frieze magazine

Issue 133

September 2010

The September issue of frieze is about the super-hybrid: what is it and should we be worried?

In this issue’s ‘State of the Art’ editorial, Jörg Heiser describes a phenomenon he has provisionally called ‘super-hybridity’.

In the wake of ravenous capital and the transformative effect of the Internet, hybridized forms of art-making have today ‘moved beyond the point where it’s about a fixed set of cultural genealogies and instead has turned into a kind of computational aggregate of multiple influences and sources’. 

What is ‘super-hybridity’?

By Jörg Heiser

Site Santa Fe’s Eighth International Biennial is as inspiring as it is original

By Robert Storr
Zanele Muholi, Busi Mdaki and Malesedi Nthute, Katlehong, Johannesburg from the series ‘Being’, 2007

Contemporary African artists respond to prejudice and homophobia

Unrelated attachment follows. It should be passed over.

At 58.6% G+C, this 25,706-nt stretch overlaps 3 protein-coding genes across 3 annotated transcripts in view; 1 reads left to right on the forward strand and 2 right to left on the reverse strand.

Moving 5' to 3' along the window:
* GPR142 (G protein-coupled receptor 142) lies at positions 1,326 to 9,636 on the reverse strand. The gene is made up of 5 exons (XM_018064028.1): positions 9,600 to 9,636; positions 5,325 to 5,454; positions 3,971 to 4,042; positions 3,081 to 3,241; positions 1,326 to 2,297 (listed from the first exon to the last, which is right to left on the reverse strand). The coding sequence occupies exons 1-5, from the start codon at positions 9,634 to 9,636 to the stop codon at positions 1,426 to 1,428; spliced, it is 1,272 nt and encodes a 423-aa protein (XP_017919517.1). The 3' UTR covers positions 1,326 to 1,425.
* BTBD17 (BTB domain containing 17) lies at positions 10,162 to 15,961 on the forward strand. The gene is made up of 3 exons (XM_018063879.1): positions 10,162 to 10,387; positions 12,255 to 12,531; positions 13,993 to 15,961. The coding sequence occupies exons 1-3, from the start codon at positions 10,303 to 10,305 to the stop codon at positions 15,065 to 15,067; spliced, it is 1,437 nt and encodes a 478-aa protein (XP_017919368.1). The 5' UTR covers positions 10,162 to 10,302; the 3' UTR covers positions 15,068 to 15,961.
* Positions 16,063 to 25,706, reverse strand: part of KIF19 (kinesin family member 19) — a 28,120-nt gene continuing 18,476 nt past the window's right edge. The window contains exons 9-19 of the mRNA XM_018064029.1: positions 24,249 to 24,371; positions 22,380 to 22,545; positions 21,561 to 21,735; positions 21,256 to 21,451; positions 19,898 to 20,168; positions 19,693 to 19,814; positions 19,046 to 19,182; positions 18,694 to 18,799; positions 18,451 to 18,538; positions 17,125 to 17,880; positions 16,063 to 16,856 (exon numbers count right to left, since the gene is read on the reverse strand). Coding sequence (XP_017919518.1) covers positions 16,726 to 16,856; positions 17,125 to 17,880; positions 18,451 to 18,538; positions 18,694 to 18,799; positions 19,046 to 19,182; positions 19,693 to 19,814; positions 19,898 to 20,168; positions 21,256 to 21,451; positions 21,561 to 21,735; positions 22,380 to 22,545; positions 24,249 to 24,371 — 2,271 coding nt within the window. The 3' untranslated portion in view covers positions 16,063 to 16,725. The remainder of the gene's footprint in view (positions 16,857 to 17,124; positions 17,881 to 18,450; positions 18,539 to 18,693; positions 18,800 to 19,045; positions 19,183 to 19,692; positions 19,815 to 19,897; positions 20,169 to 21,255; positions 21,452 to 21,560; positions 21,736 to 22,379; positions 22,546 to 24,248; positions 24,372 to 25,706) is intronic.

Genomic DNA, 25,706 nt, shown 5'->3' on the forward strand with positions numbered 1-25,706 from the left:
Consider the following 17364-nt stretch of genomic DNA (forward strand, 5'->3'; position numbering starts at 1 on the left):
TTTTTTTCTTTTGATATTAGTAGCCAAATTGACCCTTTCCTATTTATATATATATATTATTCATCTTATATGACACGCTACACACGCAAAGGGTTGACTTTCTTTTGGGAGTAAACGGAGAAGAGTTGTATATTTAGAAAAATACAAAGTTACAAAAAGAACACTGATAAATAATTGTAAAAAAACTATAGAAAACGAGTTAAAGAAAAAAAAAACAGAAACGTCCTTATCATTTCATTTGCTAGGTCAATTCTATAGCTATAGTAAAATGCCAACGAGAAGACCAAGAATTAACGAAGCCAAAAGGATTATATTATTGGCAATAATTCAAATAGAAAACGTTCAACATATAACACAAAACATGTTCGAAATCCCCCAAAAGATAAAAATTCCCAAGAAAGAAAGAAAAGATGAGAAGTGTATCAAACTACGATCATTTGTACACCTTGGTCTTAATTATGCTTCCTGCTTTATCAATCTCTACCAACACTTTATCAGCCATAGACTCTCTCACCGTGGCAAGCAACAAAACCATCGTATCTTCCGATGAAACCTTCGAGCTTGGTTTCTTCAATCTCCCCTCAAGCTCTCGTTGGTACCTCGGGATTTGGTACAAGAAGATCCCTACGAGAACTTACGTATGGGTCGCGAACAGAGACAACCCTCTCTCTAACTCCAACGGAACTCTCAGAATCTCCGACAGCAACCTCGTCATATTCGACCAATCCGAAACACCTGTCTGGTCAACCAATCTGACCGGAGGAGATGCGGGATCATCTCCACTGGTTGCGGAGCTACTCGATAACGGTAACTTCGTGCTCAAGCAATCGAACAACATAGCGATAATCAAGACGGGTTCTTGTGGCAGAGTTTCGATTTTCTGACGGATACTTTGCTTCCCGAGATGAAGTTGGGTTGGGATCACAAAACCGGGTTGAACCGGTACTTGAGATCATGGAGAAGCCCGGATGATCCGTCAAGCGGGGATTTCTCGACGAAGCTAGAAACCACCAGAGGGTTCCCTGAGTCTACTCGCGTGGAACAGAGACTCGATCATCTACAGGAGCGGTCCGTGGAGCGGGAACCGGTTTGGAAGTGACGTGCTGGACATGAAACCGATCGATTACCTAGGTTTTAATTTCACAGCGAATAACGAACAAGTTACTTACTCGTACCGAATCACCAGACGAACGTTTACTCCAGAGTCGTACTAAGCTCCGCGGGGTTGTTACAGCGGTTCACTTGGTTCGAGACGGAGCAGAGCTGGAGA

By Sean O'Toole
Two girls photographed in Harajuku, Tokyo

Has a theory been replaced by a technology?

By Jen Allen
Challenger Explosion

Michel Serres, one of the most influential and eccentric of French philosophers, turns 80

By Daniel Miller

For the first time in its history, the Director of the Venice Architecture Biennale is a woman: acclaimed architect Kazuyo Sejima

By Helen Chang

In an ongoing series, frieze asks artists and filmmakers to list the movies that have influenced their practice

By Thomas Beard

From the economic crisis to fanaticism, three new publications explore the meaning of capital

By Mark Fisher

From The Bees Gees to Justin Timberlake, the male falsetto is transgressive, both angelic and diabolical, depending on who is singing, and to what purpose

By Anwyn Crawford

A round table discussion led by Jörg Heiser on ‘super-hybridity’: what is it and should we be worried? With Ronald Jones, Nina Power, Seth Price, Sukhdev Sandhu and Hito Steyerl

By Jörg Heiser

Nathaniel Mellors

The artist posing in front of Mount Vesuvius, the location for the final scene of Devo Partire. Domani  (I Must Go. Tomorrow) 2010 • Photograph: © Luciano Romano / Napoli Teatro Festival Italia 2010

Ming Wong’s homage to Pier Paolo Pasolini involved relocating the story of the Italian director’s 1968 masterpiece, Teorema, from Milan to Naples.

By Dominic Eichler